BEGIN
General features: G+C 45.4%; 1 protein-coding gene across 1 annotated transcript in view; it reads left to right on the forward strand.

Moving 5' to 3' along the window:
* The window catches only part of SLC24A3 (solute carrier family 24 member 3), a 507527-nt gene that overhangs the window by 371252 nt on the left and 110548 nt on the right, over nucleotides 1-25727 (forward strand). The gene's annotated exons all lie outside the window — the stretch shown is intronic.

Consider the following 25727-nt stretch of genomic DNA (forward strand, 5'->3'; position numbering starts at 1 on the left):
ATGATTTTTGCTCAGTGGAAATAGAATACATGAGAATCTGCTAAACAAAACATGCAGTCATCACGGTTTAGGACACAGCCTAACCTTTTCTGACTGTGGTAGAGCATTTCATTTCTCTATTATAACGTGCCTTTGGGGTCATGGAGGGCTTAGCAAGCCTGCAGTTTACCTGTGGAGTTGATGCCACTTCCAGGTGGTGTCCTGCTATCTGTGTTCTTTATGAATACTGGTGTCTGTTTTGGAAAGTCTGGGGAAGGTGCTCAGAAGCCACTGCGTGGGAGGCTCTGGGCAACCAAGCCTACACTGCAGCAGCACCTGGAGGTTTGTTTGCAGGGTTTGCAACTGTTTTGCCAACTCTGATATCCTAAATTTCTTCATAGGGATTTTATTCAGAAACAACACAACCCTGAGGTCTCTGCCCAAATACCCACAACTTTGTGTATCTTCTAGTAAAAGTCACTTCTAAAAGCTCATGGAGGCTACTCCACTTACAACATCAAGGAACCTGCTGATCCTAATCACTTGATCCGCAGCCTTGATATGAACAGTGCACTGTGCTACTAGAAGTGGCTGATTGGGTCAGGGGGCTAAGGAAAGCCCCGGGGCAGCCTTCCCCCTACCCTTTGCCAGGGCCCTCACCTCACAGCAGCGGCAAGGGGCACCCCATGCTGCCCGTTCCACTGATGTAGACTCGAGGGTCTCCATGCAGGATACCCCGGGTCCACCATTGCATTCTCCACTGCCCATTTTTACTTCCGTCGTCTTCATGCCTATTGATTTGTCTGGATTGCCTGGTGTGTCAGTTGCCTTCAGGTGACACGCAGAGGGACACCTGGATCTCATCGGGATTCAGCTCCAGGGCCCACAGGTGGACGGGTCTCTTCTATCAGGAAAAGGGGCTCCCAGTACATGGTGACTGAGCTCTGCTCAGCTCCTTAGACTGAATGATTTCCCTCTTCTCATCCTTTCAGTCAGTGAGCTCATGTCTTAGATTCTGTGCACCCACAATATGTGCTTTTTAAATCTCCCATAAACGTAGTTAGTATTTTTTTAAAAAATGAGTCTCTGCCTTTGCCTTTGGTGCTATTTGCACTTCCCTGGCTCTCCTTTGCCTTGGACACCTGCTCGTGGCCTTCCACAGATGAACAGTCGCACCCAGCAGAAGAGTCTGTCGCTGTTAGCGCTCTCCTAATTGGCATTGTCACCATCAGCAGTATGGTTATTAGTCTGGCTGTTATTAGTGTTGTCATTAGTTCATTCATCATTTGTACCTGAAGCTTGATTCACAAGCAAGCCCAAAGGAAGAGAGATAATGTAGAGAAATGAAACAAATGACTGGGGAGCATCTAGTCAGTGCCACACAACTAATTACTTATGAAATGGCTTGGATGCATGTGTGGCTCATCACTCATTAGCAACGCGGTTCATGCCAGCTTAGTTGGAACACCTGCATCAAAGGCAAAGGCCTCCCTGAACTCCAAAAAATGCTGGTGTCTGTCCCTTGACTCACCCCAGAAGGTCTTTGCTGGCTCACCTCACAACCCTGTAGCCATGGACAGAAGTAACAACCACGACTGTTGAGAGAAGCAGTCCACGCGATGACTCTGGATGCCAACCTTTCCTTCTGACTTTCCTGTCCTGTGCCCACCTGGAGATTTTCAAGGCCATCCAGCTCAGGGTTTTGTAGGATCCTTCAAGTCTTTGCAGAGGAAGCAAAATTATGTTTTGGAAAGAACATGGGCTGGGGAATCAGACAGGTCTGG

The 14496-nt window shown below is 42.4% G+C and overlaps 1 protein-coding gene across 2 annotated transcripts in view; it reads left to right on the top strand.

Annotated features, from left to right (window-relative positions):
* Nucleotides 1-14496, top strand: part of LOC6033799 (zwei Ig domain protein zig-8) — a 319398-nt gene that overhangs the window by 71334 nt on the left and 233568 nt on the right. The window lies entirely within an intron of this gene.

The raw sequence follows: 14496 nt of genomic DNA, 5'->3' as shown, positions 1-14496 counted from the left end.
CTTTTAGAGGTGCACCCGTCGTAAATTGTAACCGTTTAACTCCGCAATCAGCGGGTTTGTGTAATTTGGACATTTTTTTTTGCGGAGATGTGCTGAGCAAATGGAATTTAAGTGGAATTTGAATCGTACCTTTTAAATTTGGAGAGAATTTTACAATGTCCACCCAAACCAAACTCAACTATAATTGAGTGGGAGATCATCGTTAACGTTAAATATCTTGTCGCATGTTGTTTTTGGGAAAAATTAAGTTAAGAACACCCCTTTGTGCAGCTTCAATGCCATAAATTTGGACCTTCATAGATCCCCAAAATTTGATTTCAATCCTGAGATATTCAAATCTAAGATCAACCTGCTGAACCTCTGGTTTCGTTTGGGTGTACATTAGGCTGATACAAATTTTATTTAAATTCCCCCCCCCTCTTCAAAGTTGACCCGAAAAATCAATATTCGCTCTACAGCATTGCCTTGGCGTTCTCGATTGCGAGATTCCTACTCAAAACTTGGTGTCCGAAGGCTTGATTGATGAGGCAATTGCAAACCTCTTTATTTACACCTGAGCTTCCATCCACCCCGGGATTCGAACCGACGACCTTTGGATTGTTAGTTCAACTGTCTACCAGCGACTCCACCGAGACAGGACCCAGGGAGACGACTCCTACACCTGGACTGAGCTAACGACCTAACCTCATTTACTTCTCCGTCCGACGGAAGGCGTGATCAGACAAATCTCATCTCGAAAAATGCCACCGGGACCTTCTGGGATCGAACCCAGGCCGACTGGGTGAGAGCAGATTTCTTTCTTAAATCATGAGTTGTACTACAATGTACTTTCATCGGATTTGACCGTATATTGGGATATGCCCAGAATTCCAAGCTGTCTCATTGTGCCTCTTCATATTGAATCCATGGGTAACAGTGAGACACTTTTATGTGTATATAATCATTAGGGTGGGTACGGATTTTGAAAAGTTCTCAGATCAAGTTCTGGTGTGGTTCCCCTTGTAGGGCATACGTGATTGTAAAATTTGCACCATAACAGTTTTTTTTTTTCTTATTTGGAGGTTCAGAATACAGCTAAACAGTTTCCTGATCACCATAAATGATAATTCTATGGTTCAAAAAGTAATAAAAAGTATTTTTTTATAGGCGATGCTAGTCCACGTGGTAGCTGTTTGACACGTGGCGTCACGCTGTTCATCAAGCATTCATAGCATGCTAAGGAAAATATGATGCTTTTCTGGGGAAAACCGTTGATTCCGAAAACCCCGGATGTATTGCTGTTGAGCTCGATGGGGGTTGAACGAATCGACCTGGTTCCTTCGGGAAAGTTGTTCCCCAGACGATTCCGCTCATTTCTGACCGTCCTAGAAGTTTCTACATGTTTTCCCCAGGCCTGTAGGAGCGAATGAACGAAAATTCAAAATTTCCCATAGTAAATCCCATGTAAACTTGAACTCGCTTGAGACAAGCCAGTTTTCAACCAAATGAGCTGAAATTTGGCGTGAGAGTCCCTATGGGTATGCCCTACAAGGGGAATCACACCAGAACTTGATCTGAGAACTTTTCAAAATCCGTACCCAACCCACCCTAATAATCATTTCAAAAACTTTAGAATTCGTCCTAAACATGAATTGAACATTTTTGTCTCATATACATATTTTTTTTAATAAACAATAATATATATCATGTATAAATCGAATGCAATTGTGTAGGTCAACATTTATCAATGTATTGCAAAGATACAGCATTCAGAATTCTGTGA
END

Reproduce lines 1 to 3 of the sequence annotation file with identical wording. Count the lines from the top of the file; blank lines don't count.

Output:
General features: G+C 45.4%; 1 protein-coding gene across 1 annotated transcript in view; it reads left to right on the forward strand.

Moving 5' to 3' along the window:
* The window catches only part of SLC24A3 (solute carrier family 24 member 3), a 507527-nt gene that overhangs the window by 371252 nt on the left and 110548 nt on the right, over nucleotides 1-25727 (forward strand). The gene's annotated exons all lie outside the window — the stretch shown is intronic.